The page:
Microsoft CEO Steve Ballmer
Word is out that Microsoft is no longer a pure software firm. In a letter to shareholders Tuesday, Chief Executive Officer Steve Ballmer officially stated that Microsoft is a devices and services company.  Reuters

In a letter to shareholders Tuesday, Chief Executive Officer Steve Ballmer officially stated that Microsoft is a devices and services company. "This is a significant shift, both in what we do and how we see ourselves — as a devices and services company. It impacts how we run the company, how we develop new experiences, and how we take products to market for both consumers and businesses. The work we have accomplished in the past year and the roadmap in front of us brings this to life."

While the original vision for the company as envisioned by Bill Gates was, "a personal computer on every desk and in every home running Microsoft software.” Apart from a few exceptions including Xbox and Zune, hardware was left to partners.

Come Oct.26, the official launch of Microsoft Surface will pitch Microsoft in direct competition with traditional hardware partners.

Despite hardware partners turning upset with the developments, Ballmer has gone the extra mile to assure them of the continuous partnership stating, "We will continue to work with a vast ecosystem of partners to deliver a broad spectrum of Windows PCs, tablets and phones. We do this because our customers want great choices and we believe there is no way one size suits over 1.3 billion Windows users around the world. There will be times when we build specific devices for specific purposes, as we have chosen to do with Xbox and the recently announced Microsoft Surface. In all our work with partners and on our own devices, we will focus relentlessly on delivering delightful, seamless experiences across hardware, software and services."

Mashable notes how Cloud presents the next big business opportunity for the Redmond-based giant. "Unique to Microsoft, we continue to design and deliver world-class cloud solutions that allow our customers to move to the cloud on their terms," Ballmer states in the letter.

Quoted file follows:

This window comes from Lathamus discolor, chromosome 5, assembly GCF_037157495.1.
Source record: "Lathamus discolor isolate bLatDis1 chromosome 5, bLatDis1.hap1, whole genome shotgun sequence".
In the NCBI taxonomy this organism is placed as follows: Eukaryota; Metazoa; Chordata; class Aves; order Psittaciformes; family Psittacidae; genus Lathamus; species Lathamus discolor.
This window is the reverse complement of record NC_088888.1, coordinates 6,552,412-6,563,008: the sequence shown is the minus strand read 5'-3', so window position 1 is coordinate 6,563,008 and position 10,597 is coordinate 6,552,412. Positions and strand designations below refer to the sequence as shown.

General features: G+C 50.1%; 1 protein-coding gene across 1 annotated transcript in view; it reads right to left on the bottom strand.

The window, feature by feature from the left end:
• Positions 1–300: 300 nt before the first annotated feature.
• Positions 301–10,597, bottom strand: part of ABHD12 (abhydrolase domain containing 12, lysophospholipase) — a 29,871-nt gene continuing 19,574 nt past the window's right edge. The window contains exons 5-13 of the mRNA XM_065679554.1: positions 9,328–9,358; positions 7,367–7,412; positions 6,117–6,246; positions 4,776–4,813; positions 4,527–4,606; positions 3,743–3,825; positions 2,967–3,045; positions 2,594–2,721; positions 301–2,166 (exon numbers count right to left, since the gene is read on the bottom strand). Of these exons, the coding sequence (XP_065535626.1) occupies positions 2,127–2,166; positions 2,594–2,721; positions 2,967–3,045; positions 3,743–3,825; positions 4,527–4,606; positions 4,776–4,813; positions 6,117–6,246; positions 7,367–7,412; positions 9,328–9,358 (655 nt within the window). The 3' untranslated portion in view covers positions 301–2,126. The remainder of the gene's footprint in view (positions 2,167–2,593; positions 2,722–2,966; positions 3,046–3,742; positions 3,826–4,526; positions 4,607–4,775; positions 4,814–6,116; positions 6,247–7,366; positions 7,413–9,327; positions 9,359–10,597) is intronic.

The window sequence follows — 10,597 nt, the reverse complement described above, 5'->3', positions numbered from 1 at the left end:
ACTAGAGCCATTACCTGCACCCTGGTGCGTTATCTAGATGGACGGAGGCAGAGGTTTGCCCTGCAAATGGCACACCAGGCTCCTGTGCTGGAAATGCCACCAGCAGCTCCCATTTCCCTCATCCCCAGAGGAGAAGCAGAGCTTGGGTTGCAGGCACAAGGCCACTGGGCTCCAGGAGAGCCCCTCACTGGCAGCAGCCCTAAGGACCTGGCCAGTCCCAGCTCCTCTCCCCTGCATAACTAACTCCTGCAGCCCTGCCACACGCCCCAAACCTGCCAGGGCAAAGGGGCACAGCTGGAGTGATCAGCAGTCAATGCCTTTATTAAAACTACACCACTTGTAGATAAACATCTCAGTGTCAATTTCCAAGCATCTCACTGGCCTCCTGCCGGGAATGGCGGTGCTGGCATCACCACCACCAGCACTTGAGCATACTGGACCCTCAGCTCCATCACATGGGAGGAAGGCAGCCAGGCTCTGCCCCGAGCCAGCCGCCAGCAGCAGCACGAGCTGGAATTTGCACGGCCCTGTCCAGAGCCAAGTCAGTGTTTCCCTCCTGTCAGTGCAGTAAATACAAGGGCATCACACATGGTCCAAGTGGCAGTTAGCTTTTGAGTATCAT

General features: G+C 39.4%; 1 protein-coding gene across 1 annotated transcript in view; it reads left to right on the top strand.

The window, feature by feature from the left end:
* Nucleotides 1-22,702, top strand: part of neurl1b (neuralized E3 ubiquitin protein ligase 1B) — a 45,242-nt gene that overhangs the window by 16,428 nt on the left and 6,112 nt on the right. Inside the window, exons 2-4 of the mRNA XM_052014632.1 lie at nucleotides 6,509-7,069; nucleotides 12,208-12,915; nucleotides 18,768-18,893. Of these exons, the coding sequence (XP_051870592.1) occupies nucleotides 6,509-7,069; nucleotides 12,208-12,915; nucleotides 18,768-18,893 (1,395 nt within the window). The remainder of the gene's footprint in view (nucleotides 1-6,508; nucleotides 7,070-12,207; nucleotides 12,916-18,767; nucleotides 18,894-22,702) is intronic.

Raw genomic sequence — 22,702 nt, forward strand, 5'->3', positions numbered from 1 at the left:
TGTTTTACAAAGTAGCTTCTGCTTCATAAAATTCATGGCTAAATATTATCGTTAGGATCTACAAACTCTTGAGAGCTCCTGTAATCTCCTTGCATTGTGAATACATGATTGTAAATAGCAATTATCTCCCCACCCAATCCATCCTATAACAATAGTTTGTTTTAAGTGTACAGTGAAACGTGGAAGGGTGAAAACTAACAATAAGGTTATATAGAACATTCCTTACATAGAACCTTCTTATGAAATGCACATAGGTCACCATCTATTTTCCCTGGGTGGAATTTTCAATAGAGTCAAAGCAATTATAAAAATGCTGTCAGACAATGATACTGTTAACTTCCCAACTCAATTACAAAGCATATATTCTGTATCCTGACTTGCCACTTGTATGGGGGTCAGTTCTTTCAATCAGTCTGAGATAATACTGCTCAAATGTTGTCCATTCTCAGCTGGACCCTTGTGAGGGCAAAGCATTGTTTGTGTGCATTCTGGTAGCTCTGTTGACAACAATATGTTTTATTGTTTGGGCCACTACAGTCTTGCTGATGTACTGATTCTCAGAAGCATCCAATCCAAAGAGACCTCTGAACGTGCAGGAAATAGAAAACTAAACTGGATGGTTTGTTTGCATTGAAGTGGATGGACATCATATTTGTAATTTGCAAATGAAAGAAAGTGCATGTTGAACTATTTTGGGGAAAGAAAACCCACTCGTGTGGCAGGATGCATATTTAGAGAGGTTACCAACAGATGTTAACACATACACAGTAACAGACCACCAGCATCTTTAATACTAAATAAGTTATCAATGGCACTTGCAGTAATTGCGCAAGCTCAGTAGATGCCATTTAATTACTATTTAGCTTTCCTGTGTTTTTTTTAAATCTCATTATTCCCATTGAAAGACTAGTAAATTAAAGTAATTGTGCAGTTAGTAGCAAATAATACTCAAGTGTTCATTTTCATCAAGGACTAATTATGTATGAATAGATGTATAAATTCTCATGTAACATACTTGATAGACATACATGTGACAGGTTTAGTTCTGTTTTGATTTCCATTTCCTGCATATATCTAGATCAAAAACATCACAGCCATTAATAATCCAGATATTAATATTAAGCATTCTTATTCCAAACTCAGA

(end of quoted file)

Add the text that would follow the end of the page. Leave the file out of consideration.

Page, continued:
"Building and running cloud services in ways that unleash incredible new experiences and opportunities for businesses and individuals," Ballmer adds.

Key among the focus areas is the unifying Windows 8 platform where "the company is firmly establishing one platform, Windows, across the PC, tablet, phone, server and Cloud to drive a thriving ecosystem of developers, unify the cross-device user-experience, and increase agility when bringing new advancements to market."

The closing remarks note, “It truly is a new era at Microsoft,” and that the company has “an unprecedented amount of opportunity for both this year and the long term.”

However, as Mashable points out survival in the new era is not going to be easy given the changes happening within the company and the industry.

Of course, the moot point is whether Microsoft can recreate the success story from new aspects of business the same way it had done in the past.

Steve Ballmer Bonus Gets Trimmed

In a Microsoft-related news, it has been announced that bonus for Steve Ballmer in fiscal 2012 has been trimmed following the slower-than-planned progress in online services division and failure to comply with an agreement with European regulators.

Apparently, Ballmer's bonus was $620,000 that is less than half the possible maximum bonus of $1.37 million, as per regulatory filing made Tuesday.

It is also lower than $682,500 doled out a year earlier, Bloomberg has reported, adding Ballmer's salary was $685,000.

Peter Wootton, a spokesman for Redmond, Washington-based Microsoft, told Bloomberg that several Microsoft executives earned a bonus equal to 90 to 120 percent of base salary.

Ballmer’s bonus was at 91 percent of his salary. Ballmer, who ranks 48 on Bloomberg’s Billionaire List, has not received stock compensation at his own request, Bloomberg has pointed out.